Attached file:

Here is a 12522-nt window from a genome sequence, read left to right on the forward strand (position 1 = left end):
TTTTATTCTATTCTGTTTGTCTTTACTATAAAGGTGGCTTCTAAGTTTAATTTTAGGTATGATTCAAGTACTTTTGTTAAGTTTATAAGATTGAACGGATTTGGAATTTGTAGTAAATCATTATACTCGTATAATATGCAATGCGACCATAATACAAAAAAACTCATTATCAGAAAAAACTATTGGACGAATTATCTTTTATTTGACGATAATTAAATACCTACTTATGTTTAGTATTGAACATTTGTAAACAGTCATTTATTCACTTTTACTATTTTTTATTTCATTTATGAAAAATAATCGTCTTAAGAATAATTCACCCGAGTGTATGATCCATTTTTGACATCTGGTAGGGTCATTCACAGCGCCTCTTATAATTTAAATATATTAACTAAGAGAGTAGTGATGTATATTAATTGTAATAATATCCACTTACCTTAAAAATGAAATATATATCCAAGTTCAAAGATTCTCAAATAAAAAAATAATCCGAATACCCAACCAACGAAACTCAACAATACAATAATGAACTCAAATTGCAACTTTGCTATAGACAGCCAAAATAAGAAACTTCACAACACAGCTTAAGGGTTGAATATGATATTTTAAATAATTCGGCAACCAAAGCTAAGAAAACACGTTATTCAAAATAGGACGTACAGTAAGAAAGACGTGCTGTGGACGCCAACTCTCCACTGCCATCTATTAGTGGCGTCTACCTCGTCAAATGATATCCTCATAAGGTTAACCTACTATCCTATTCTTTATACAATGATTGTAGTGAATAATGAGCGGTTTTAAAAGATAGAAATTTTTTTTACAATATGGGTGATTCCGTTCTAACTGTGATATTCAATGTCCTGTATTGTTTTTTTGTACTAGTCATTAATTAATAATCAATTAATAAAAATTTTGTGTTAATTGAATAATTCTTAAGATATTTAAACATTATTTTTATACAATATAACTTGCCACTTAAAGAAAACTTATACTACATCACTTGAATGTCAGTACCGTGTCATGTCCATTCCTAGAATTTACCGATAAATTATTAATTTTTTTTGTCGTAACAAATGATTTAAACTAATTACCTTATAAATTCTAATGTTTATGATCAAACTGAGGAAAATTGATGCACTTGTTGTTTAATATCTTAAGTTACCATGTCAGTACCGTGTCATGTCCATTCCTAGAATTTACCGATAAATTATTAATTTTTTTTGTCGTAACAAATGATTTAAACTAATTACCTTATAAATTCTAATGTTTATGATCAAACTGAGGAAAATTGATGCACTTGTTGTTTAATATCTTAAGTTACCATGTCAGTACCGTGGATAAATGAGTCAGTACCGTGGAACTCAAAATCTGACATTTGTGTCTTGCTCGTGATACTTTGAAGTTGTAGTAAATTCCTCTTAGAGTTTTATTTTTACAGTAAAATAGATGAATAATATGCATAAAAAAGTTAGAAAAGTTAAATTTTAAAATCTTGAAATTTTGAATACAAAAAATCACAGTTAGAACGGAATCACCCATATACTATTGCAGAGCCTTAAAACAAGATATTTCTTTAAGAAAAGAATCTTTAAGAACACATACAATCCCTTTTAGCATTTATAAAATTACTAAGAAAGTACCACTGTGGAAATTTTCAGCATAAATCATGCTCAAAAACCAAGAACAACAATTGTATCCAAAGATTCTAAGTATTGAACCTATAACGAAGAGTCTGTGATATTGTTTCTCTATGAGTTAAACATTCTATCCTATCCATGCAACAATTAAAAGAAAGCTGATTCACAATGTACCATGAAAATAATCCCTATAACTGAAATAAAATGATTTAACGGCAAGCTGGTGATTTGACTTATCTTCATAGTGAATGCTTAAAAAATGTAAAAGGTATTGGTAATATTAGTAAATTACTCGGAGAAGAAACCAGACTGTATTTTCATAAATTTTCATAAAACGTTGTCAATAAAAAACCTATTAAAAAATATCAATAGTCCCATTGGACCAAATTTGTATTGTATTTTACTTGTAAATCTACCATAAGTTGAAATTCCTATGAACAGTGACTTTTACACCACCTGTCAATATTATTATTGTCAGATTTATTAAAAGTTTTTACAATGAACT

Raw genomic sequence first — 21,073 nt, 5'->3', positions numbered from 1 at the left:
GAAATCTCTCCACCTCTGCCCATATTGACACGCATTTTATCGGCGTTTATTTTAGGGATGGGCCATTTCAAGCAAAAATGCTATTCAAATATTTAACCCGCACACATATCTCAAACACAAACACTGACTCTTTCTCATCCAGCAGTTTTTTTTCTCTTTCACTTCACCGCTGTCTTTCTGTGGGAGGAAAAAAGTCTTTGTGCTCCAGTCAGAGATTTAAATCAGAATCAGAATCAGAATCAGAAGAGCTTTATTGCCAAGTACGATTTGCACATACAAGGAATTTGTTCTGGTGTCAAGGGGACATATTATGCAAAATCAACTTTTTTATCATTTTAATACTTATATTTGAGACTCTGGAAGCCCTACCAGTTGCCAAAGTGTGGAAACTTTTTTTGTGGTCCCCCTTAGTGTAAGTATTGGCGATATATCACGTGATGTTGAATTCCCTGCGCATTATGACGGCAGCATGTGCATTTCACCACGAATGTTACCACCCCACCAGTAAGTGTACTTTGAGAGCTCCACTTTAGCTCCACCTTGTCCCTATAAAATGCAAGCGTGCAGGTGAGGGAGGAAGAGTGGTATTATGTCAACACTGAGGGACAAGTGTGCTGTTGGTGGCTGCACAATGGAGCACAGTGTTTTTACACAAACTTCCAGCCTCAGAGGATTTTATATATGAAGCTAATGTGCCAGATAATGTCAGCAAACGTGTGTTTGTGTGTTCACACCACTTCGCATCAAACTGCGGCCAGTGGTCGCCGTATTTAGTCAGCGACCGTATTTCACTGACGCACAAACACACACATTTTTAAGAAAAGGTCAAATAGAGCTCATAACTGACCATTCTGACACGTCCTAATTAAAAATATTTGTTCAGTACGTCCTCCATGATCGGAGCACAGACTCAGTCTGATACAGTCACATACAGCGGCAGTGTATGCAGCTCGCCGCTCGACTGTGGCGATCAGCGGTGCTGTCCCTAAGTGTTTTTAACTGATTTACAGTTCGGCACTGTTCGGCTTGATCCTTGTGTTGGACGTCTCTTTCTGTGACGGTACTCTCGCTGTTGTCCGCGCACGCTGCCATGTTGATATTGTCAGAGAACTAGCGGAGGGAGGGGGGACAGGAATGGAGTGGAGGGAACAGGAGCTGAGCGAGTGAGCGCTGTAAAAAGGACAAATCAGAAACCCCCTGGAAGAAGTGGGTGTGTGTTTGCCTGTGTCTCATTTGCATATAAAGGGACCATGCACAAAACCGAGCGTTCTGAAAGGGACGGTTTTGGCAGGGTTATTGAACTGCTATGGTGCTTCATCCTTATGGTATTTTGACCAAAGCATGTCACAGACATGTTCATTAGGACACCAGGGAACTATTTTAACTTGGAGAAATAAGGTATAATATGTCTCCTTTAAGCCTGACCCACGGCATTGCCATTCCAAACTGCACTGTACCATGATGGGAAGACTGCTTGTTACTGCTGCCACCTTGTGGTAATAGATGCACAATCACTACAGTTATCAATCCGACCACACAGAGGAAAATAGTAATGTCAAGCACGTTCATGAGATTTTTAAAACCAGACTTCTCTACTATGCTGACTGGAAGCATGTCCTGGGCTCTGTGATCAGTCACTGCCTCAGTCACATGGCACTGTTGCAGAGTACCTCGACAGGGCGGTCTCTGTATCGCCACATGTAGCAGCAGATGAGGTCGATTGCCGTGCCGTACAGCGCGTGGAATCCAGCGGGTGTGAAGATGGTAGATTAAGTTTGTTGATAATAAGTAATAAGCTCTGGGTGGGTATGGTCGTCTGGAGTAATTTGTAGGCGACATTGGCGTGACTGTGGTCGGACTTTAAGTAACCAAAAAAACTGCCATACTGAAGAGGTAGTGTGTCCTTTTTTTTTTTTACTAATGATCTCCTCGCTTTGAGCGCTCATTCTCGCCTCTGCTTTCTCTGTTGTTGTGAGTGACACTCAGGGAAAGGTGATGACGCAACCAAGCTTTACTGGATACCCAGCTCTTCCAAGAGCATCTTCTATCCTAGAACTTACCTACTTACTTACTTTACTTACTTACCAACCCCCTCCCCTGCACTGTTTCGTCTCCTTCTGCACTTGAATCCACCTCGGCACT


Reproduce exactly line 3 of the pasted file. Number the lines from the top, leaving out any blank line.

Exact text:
Raw genomic sequence first — 21,073 nt, 5'->3', positions numbered from 1 at the left: